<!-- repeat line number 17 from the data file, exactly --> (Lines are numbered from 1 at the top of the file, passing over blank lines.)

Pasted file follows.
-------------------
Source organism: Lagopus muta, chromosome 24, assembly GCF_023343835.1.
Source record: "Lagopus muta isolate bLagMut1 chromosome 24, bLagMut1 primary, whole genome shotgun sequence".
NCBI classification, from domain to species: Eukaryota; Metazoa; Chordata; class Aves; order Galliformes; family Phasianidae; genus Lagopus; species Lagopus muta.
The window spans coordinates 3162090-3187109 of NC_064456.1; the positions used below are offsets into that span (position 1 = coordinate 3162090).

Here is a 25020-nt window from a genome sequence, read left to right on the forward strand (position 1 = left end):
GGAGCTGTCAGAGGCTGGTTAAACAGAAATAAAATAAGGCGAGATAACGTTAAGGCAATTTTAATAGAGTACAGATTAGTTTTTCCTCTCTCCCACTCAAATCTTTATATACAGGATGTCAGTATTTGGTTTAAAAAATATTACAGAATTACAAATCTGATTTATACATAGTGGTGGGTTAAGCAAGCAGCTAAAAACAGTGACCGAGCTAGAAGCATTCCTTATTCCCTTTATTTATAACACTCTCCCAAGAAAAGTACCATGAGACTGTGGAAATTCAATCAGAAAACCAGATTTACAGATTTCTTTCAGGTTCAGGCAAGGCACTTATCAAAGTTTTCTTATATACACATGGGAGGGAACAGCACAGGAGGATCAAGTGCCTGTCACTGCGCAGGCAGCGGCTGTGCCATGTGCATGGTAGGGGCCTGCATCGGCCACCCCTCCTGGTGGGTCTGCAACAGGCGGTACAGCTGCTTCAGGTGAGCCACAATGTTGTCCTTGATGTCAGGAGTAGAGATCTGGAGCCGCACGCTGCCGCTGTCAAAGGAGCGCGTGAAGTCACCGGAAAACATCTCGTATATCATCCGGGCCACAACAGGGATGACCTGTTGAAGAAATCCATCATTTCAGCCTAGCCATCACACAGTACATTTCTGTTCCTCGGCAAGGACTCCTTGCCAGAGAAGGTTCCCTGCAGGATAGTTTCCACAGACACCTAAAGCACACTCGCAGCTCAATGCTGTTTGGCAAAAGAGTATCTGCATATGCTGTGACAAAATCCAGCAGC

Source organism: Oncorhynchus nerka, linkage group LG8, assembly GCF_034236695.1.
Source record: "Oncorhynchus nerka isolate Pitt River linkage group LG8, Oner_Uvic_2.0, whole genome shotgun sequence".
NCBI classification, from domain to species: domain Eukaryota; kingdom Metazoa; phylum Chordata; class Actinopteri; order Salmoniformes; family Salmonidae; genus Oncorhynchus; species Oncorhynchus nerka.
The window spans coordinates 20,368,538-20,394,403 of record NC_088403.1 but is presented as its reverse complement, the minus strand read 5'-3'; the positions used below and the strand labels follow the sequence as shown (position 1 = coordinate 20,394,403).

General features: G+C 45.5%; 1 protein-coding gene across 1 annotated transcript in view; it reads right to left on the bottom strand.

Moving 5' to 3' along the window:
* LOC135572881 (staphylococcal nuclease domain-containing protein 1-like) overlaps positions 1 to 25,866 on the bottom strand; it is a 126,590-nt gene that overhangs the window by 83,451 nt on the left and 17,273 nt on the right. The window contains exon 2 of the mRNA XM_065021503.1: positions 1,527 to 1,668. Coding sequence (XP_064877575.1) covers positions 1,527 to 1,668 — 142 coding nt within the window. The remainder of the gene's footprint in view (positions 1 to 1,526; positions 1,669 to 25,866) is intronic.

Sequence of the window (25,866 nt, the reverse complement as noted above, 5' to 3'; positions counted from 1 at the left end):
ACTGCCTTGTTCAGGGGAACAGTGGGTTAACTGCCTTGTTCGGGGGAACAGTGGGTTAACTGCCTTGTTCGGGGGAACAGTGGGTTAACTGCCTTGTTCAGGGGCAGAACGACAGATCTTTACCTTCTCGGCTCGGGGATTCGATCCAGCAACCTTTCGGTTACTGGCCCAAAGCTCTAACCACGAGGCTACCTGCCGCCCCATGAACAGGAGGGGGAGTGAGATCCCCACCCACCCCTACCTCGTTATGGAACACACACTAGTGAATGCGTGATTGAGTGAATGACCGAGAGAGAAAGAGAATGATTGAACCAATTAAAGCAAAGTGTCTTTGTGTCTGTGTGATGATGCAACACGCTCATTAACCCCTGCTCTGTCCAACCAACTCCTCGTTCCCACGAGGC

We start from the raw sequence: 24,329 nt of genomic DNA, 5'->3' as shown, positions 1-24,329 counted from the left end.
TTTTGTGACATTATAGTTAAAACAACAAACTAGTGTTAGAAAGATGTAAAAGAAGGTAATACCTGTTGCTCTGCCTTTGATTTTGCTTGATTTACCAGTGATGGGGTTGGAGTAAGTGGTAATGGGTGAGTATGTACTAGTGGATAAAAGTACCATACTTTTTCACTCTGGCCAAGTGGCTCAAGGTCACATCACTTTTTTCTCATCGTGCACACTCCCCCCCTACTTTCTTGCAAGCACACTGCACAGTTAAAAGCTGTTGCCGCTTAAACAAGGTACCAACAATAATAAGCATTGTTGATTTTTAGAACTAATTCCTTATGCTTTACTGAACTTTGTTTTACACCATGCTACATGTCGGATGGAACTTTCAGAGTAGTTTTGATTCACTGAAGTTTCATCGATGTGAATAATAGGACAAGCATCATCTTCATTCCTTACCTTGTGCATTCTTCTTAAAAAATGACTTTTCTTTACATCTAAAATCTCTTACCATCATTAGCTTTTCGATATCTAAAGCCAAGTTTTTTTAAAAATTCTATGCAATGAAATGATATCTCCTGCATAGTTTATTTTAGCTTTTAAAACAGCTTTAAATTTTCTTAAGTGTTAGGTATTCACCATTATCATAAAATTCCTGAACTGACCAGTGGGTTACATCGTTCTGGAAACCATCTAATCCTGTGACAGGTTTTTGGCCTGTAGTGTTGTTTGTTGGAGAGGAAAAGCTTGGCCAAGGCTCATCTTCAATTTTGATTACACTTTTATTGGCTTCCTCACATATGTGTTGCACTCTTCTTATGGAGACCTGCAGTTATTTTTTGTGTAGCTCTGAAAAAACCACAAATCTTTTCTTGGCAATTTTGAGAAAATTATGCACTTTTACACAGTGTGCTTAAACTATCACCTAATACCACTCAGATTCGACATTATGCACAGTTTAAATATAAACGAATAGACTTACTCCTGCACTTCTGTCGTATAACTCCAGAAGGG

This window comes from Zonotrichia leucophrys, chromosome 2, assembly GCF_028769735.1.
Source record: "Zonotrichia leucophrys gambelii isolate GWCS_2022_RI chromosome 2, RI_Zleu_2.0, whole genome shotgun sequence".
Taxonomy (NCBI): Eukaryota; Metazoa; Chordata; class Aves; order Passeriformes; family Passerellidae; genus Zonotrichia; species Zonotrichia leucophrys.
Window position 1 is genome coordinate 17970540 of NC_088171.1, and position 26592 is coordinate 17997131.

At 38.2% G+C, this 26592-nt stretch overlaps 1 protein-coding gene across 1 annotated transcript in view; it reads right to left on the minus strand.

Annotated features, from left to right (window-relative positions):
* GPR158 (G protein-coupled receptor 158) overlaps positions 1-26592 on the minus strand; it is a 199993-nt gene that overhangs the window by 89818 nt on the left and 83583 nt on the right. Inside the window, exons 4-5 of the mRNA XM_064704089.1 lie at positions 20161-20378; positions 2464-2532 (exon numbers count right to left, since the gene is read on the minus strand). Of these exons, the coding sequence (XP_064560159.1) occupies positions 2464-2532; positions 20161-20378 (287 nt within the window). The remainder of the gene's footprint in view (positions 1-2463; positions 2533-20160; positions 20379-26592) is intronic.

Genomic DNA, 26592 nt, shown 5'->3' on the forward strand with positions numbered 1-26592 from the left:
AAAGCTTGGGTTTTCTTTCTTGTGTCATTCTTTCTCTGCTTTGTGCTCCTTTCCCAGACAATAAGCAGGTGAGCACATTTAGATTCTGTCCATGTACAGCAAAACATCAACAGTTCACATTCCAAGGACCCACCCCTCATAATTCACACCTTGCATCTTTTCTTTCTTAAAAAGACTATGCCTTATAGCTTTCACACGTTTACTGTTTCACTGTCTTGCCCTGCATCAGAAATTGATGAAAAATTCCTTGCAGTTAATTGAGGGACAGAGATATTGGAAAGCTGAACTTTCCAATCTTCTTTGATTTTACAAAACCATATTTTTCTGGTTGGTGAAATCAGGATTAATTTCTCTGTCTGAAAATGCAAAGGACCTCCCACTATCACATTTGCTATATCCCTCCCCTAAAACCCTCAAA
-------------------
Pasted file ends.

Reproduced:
TTTTGTGACATTATAGTTAAAACAACAAACTAGTGTTAGAAAGATGTAAAAGAAGGTAATACCTGTTGCTCTGCCTTTGATTTTGCTTGATTTACCAGTGATGGGGTTGGAGTAAGTGGTAATGGGTGAGTATGTACTAGTGGATAAAAGTACCATACTTTTTCACTCTGGCCAAGTGGCTCAAGGTCACATCACTTTTTTCTCATCGTGCACACTCCCCCCCTACTTTCTTGCAAGCACACTGCACAGTTAAAAGCTGTTGCCGCTTAAACAAGGTACCAACAATAATAAGCATTGTTGATTTTTAGAACTAATTCCTTATGCTTTACTGAACTTTGTTTTACACCATGCTACATGTCGGATGGAACTTTCAGAGTAGTTTTGATTCACTGAAGTTTCATCGATGTGAATAATAGGACAAGCATCATCTTCATTCCTTACCTTGTGCATTCTTCTTAAAAAATGACTTTTCTTTACATCTAAAATCTCTTACCATCATTAGCTTTTCGATATCTAAAGCCAAGTTTTTTTAAAAATTCTATGCAATGAAATGATATCTCCTGCATAGTTTATTTTAGCTTTTAAAACAGCTTTAAATTTTCTTAAGTGTTAGGTATTCACCATTATCATAAAATTCCTGAACTGACCAGTGGGTTACATCGTTCTGGAAACCATCTAATCCTGTGACAGGTTTTTGGCCTGTAGTGTTGTTTGTTGGAGAGGAAAAGCTTGGCCAAGGCTCATCTTCAATTTTGATTACACTTTTATTGGCTTCCTCACATATGTGTTGCACTCTTCTTATGGAGACCTGCAGTTATTTTTTGTGTAGCTCTGAAAAAACCACAAATCTTTTCTTGGCAATTTTGAGAAAATTATGCACTTTTACACAGTGTGCTTAAACTATCACCTAATACCACTCAGATTCGACATTATGCACAGTTTAAATATAAACGAATAGACTTACTCCTGCACTTCTGTCGTATAACTCCAGAAGGG